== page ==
Horia Creangă’s career started in the early 1930s and he is considered the ’’true founder’’ of Romanian modernism in architecture. However, Creangă is the advocate of a personal architecture, filtered through his own sensibility. His work is not strictly confined to any European modernist movement. As a matter of fact, unlike European modernists who deny everything that preceded the new movement, Creangă is defined by a balanced view, as the architect believes that modernism is just a new adaptation of traditions, of the past. In his opinion, the simple forms he used in his buildings are also found in old Romanian folk art. Creangă’s view can provide an explanation about the absence of avant-garde in Romanian modernist architecture. It expresses architects’ balanced thinking, as they draw attention to new concepts, without denying the advances resulting from capitalizing forms inspired by folk architecture, but enhancing and improving them.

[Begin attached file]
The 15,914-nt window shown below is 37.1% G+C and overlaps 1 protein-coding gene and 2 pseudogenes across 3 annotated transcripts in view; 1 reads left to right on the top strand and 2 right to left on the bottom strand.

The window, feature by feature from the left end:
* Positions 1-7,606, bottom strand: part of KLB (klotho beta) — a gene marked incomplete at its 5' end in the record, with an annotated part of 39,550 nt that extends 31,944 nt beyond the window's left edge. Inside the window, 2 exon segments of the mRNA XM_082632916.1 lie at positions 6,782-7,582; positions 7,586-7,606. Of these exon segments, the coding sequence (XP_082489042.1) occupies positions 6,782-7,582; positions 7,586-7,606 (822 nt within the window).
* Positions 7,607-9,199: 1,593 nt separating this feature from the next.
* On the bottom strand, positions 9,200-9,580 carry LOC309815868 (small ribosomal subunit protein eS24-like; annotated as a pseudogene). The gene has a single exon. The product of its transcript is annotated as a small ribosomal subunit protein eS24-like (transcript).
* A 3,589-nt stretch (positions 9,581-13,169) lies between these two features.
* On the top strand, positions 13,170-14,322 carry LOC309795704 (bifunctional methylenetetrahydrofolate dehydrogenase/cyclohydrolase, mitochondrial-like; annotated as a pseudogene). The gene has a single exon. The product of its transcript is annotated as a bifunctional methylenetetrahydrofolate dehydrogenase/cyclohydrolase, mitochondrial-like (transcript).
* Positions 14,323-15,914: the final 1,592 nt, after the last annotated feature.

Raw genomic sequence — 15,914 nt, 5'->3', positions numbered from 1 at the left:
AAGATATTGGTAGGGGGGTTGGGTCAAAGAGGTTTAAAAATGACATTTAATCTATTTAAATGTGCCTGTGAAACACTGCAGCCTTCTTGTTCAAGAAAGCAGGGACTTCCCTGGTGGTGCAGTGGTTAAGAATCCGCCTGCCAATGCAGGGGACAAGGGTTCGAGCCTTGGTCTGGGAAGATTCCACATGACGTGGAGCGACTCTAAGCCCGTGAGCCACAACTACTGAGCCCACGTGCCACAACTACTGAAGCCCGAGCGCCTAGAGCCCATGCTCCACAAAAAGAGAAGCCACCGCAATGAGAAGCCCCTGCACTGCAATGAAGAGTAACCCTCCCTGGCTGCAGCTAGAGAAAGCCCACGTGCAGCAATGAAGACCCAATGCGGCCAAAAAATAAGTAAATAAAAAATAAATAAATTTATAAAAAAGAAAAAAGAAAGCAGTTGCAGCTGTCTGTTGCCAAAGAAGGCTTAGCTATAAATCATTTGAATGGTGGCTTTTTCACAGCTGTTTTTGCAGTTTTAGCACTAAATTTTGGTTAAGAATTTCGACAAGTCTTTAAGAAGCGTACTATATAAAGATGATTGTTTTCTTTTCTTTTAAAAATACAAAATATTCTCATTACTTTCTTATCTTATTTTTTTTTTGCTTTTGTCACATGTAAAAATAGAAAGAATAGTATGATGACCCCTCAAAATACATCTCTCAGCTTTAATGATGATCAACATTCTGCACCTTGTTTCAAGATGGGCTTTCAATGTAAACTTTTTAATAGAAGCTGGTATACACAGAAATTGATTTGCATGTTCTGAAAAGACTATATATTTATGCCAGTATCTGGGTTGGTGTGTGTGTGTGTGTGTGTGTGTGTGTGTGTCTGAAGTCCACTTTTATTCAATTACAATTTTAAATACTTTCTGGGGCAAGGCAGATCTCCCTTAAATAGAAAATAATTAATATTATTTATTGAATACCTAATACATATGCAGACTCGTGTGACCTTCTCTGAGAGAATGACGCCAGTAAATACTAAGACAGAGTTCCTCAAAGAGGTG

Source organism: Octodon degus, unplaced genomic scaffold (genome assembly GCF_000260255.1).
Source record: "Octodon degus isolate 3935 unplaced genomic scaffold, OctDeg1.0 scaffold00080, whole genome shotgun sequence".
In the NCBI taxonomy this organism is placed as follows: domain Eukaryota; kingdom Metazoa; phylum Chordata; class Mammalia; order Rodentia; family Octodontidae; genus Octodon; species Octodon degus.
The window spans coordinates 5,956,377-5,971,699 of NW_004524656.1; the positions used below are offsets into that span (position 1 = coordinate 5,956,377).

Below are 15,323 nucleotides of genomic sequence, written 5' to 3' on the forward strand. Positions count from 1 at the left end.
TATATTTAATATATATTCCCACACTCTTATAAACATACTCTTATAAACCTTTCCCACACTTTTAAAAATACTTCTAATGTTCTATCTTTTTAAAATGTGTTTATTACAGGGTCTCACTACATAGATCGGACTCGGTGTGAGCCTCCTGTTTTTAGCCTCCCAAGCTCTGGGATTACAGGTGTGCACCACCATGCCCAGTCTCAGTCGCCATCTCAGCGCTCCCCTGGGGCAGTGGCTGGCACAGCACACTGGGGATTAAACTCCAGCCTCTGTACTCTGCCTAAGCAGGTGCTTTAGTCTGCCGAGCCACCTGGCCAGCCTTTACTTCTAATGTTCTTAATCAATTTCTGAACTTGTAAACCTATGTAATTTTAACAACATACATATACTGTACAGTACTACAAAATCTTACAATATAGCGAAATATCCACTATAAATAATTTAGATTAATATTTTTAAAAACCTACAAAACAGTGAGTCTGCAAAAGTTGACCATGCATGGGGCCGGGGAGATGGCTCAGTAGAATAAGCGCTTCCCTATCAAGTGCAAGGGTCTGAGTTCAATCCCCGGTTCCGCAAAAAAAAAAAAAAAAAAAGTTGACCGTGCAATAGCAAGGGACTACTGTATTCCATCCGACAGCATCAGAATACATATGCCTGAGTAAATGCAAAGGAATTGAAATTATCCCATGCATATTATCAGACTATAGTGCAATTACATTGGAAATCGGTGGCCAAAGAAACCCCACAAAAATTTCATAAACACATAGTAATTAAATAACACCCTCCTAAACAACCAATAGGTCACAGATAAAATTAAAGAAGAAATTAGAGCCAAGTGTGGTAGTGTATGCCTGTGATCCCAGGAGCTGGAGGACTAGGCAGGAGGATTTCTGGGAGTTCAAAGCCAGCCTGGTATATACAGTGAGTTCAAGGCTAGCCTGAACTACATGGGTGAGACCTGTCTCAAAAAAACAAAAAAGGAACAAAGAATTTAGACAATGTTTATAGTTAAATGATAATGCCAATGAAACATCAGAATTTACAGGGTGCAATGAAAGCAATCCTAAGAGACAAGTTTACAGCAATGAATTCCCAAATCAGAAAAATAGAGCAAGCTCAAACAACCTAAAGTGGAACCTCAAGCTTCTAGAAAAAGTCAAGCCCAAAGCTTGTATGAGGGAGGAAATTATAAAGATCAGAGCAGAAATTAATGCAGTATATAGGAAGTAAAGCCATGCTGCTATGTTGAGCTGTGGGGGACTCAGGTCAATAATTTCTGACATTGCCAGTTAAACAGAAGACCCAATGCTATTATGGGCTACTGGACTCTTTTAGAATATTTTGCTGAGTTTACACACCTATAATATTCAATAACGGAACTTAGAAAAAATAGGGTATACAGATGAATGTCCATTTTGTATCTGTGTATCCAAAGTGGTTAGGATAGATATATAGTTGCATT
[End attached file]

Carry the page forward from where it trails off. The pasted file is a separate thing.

The work that turned Horia Creangă into a prominent figure at the time is the design of ARO building in Bucharest (now Cinema Patria building), selected during a competition that took place in 1929.

His work is unusual for that period in terms of form design and function; moreover, it was built on a main road in the capital, currently Magheru Blvd. The building was finished in 1931, undergoing changes from the initial design. These changes aimed at further simplifying the formal language. It should be regarded as a turning point in the evolution of Romanian architecture and a model for other architects of the Modern Movement in our country.